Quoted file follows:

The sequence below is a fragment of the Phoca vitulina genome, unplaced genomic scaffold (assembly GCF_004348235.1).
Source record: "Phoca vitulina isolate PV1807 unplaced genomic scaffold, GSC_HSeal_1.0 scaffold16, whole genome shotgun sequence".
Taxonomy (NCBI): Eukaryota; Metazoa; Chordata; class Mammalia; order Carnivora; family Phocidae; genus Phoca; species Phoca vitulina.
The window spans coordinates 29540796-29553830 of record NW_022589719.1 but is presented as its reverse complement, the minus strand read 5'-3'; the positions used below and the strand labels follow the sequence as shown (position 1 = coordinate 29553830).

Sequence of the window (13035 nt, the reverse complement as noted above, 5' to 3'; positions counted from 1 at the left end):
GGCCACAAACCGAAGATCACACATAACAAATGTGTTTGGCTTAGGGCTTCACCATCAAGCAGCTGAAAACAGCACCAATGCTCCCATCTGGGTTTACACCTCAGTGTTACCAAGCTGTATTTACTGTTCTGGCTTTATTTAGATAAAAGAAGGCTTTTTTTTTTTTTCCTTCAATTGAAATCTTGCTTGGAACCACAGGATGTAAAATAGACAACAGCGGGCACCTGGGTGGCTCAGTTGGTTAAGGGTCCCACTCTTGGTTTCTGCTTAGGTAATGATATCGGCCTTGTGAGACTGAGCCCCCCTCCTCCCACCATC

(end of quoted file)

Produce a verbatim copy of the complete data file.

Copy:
The sequence below is a fragment of the Phoca vitulina genome, unplaced genomic scaffold (assembly GCF_004348235.1).
Source record: "Phoca vitulina isolate PV1807 unplaced genomic scaffold, GSC_HSeal_1.0 scaffold16, whole genome shotgun sequence".
Taxonomy (NCBI): Eukaryota; Metazoa; Chordata; class Mammalia; order Carnivora; family Phocidae; genus Phoca; species Phoca vitulina.
The window spans coordinates 29540796-29553830 of record NW_022589719.1 but is presented as its reverse complement, the minus strand read 5'-3'; the positions used below and the strand labels follow the sequence as shown (position 1 = coordinate 29553830).

Sequence of the window (13035 nt, the reverse complement as noted above, 5' to 3'; positions counted from 1 at the left end):
GGCCACAAACCGAAGATCACACATAACAAATGTGTTTGGCTTAGGGCTTCACCATCAAGCAGCTGAAAACAGCACCAATGCTCCCATCTGGGTTTACACCTCAGTGTTACCAAGCTGTATTTACTGTTCTGGCTTTATTTAGATAAAAGAAGGCTTTTTTTTTTTTTCCTTCAATTGAAATCTTGCTTGGAACCACAGGATGTAAAATAGACAACAGCGGGCACCTGGGTGGCTCAGTTGGTTAAGGGTCCCACTCTTGGTTTCTGCTTAGGTAATGATATCGGCCTTGTGAGACTGAGCCCCCCTCCTCCCACCATC